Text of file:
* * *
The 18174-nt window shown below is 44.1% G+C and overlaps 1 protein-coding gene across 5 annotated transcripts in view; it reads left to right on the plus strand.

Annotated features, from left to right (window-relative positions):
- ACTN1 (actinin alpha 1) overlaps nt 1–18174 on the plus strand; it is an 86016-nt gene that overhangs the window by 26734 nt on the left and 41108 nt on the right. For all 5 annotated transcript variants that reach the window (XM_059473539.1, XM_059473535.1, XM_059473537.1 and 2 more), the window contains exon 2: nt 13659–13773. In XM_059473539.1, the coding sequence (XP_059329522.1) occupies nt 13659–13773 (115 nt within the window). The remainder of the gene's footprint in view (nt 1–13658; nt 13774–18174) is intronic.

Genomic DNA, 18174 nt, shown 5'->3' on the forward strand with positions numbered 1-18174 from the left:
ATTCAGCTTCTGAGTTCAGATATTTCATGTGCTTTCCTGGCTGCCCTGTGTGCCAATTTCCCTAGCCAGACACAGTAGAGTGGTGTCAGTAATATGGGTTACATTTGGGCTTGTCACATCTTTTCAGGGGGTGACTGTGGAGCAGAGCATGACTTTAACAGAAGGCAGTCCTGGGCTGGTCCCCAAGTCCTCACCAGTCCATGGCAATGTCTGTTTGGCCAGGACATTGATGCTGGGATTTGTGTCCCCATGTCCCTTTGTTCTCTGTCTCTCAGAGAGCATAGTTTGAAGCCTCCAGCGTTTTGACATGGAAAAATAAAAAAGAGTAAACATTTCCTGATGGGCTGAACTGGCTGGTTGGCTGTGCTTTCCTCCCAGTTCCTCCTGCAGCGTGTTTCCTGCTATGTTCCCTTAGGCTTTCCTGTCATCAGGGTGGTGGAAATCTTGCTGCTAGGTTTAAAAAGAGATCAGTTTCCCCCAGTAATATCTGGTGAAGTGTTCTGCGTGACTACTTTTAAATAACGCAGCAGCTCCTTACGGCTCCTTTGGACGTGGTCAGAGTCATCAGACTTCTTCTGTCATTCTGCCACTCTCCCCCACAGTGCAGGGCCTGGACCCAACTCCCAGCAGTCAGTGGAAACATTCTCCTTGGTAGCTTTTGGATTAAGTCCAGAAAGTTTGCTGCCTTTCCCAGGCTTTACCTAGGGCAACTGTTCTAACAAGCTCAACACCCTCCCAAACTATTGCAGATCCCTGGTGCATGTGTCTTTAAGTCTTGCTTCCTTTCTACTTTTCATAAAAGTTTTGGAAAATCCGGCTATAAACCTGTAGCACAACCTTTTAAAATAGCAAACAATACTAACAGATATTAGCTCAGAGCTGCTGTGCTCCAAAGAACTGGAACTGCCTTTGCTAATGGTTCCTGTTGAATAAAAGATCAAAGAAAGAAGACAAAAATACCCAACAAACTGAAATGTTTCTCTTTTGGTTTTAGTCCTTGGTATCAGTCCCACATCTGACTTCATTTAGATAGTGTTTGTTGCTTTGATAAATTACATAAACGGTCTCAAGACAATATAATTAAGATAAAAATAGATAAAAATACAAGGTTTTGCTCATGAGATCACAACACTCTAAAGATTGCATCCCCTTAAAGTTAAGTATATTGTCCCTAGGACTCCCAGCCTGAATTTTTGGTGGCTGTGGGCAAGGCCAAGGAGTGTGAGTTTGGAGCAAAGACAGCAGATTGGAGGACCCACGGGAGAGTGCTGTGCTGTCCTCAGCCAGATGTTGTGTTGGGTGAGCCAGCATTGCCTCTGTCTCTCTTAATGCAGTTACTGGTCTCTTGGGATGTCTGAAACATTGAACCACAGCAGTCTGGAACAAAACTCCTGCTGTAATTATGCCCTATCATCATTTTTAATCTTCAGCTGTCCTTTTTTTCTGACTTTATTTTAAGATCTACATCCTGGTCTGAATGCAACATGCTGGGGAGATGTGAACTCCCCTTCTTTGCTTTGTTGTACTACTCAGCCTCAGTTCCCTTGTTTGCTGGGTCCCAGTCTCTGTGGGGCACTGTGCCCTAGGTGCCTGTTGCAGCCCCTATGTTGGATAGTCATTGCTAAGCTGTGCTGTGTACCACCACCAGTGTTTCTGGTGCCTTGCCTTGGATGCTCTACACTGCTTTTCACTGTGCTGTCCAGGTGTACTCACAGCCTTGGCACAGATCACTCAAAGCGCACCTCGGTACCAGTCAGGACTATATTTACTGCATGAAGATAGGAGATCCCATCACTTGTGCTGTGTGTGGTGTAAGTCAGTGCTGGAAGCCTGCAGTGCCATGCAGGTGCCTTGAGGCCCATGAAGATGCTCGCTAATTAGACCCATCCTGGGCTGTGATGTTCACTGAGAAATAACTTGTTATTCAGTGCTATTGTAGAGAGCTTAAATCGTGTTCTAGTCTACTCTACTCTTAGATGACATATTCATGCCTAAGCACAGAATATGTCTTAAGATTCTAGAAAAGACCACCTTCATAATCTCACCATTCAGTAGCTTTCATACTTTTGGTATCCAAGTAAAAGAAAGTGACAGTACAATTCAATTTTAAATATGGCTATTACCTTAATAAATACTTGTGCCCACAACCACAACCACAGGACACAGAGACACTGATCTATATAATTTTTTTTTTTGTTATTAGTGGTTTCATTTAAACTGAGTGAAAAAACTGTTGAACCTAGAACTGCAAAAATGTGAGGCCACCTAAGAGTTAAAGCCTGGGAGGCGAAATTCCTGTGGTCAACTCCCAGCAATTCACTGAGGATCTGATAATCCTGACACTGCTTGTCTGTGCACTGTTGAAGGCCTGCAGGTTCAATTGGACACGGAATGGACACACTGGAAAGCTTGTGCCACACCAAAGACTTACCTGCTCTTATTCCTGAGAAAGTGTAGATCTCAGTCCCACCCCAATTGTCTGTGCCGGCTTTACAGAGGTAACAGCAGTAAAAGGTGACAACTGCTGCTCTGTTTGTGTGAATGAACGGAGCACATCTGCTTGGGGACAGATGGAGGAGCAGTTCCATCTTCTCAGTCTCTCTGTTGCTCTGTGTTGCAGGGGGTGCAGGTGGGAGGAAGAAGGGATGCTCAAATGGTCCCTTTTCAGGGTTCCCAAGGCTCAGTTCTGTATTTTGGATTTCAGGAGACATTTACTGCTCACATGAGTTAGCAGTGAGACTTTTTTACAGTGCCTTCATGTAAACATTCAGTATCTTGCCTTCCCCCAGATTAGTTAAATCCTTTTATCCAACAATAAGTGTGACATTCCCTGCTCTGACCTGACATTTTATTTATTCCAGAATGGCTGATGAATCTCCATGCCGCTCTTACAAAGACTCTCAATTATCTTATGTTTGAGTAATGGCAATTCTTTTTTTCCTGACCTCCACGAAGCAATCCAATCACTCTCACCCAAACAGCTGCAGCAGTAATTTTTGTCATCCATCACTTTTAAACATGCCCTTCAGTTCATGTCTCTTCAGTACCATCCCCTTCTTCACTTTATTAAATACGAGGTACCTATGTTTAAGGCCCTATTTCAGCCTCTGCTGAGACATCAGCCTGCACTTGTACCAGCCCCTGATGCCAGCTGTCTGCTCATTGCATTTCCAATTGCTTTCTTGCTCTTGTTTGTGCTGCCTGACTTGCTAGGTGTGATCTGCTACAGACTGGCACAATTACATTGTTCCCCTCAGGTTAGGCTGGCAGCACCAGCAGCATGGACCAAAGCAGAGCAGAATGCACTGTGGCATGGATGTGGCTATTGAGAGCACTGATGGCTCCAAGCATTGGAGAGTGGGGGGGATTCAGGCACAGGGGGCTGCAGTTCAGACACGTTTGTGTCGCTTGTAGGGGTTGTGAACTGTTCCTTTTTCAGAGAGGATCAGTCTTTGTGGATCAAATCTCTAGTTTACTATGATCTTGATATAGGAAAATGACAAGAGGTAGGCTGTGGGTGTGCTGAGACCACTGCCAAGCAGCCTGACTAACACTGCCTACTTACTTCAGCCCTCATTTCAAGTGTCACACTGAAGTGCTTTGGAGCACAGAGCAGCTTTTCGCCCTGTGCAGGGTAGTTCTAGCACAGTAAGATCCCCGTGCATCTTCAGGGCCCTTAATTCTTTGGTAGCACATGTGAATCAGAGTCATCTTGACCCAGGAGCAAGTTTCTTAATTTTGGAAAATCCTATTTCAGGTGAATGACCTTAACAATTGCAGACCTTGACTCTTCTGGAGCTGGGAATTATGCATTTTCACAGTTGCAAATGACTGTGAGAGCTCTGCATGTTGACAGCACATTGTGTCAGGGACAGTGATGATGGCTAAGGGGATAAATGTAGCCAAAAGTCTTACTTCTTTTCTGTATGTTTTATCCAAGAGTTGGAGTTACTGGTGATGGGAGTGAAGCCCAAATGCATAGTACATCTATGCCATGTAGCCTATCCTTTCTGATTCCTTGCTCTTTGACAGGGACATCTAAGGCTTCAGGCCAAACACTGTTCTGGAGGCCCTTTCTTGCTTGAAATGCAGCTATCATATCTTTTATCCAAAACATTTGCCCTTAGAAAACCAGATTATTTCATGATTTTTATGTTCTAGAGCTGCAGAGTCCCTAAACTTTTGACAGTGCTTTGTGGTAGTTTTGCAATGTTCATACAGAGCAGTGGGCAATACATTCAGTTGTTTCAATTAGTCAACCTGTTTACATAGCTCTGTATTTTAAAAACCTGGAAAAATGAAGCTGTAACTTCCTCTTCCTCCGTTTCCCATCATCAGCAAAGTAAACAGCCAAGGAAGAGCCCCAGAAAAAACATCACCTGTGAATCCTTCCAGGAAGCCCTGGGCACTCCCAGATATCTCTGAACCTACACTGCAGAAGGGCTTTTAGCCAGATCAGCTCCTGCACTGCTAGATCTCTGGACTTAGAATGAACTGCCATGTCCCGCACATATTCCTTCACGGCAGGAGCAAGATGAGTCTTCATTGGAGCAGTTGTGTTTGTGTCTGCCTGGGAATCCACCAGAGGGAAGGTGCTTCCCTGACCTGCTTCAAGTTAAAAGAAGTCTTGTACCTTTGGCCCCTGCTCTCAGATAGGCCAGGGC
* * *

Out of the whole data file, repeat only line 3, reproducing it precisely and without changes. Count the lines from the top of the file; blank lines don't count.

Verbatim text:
- ACTN1 (actinin alpha 1) overlaps nt 1–18174 on the plus strand; it is an 86016-nt gene that overhangs the window by 26734 nt on the left and 41108 nt on the right. For all 5 annotated transcript variants that reach the window (XM_059473539.1, XM_059473535.1, XM_059473537.1 and 2 more), the window contains exon 2: nt 13659–13773. In XM_059473539.1, the coding sequence (XP_059329522.1) occupies nt 13659–13773 (115 nt within the window). The remainder of the gene's footprint in view (nt 1–13658; nt 13774–18174) is intronic.